Luther College senior Meyers completed summer research on gender transformation using oral history

"It is always exciting to hear your own family's stories told and preserve them, even the difficult ones that we do not typically discuss," said Ashley Meyers, Luther College senior from Brooklyn Park, Minnesota. As part of a Luther research opportunity over the course of summer 2015, Meyers collected and transcribed an oral history from two of her grandmothers to preserve one couple's story of gender transition and, in doing so, add to the fields of transgender and family history.

Meyers, the daughter of James and Ruth Meyers of Brooklyn Park, is majoring in religion and women and gender studies at Luther. She is a 2012 graduate of Champlin Park High School.

Meyer's grandparents, JamieAnn and Peggy Meyers, have been married for 49 years. JamieAnn is a transwoman, a woman whose feminine gender identity does not coincide with her male birth assigned sex, and Peggy is a cisgender woman, a woman whose feminine gender identity coincides with her female birth assigned sex. 

According to historians, one of the most compelling ways to preserve the stories of people neglected by traditional archival collections is through oral history, allowing interaction between individuals and their historical moment to be analyzed.

Meyers conducted one-on-one interviews with JamieAnn and Peggy as well as a final joint interview. The interviews were semi-structured and questions focused on gender identity, sexual identity, their marriage, relationship, family and family dynamics as well as how they both individually and together experienced JamieAnn's coming out process, the gender transition process, adjustment to the life-changes involved and other topics related to their relationship. Meyers filmed these interviews and transcribed them.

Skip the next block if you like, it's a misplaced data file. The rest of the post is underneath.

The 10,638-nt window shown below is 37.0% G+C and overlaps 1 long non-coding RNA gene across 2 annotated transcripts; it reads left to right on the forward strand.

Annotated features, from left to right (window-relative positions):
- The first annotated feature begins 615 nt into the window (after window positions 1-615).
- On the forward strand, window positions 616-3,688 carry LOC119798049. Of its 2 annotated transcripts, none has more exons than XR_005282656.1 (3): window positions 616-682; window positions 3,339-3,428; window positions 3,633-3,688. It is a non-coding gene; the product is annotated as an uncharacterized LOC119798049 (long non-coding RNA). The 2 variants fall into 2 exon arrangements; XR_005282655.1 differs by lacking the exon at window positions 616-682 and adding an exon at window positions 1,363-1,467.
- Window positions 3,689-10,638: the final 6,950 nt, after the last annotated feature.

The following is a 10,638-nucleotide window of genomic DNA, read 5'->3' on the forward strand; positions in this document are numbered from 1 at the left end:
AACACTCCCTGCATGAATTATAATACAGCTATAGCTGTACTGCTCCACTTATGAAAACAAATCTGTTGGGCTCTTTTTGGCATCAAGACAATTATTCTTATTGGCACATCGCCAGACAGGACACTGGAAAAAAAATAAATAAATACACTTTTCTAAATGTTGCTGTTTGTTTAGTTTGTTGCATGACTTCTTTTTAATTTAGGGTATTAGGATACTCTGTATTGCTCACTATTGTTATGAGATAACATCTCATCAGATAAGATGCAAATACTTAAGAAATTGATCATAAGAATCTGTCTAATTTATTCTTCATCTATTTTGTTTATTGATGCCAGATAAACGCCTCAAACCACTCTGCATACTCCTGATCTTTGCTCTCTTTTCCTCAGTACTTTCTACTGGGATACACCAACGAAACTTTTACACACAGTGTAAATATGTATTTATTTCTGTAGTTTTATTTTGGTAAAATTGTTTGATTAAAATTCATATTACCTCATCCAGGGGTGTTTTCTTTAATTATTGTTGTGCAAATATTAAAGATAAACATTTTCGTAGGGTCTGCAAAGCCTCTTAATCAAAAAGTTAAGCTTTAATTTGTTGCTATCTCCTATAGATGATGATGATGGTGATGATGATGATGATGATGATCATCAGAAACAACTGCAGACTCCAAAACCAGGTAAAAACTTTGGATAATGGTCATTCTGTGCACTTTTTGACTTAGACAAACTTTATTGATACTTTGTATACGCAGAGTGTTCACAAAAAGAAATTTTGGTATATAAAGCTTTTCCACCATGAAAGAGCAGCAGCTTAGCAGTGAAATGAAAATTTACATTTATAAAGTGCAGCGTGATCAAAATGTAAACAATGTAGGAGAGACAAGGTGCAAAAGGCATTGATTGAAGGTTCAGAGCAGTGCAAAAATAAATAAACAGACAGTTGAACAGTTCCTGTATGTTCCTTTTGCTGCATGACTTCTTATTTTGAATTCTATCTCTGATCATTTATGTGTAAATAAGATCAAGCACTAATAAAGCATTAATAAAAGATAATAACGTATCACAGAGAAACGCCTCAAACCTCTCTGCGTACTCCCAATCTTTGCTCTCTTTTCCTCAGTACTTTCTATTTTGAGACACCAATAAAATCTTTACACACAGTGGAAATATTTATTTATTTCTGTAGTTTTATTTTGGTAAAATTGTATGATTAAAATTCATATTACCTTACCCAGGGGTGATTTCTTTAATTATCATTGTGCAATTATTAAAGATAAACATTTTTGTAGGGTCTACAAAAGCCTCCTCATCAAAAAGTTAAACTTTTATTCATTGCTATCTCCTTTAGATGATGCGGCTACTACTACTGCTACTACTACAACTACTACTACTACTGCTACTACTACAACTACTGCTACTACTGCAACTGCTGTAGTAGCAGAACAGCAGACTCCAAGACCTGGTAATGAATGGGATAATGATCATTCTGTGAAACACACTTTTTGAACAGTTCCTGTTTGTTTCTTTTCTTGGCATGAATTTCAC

To help her understand how her role as granddaughter affected the collection of an oral history, Meyers read extensively in oral history, transgender history and family history in order to prepare an introduction to the interviews.

In regard to her research, Meyers explained, "This research will help add to the fields of family and oral history in examining gender transition in the family from the perspective of those actually living that reality, a topic and perspective that many are only beginning to understand. It will also contribute to our understanding of transgender history in the United States in preserving the stories of an older married trans-cis couple and making their particular narratives accessible."

The interviews will be housed at the University of Minnesota Archives' Special Collection's Tretter Collection, and submitted to The Tretter Collection launched the Transgender Oral History Project under Andrea Jenkins' leadership in June 2015. Meyers' transcriptions will join the others that Jenkins, an oral historian, is collecting. "This project will support the Upper Midwest Transgender community and empower individuals to tell their story, while providing students, historians and the public with a richer foundation of primary source material about the transgender community," Jenkins explained.

Meyers worked with Lauren Kientz Anderson, Luther assistant professor of Africana studies and history, on the research project during summer 2015.

Meyers and Kientz Anderson's research was one of 23 summer student-faculty research projects funded through Luther's College Scholars program and Dean's Office. The Student-Faculty Summer Research projects provide students an opportunity to research topics of interest alongside Luther faculty. This program is one of a wide selection of experiential learning opportunities at Luther intended to deepen the learning process and that are part of Luther's academic core.

A national liberal arts college with an enrollment of 2,400, Luther offers an academic curriculum that leads to the Bachelor of Arts degree in more than 60 majors and pre-professional programs. For more information about Luther visit the college's website:

Ashley Meyers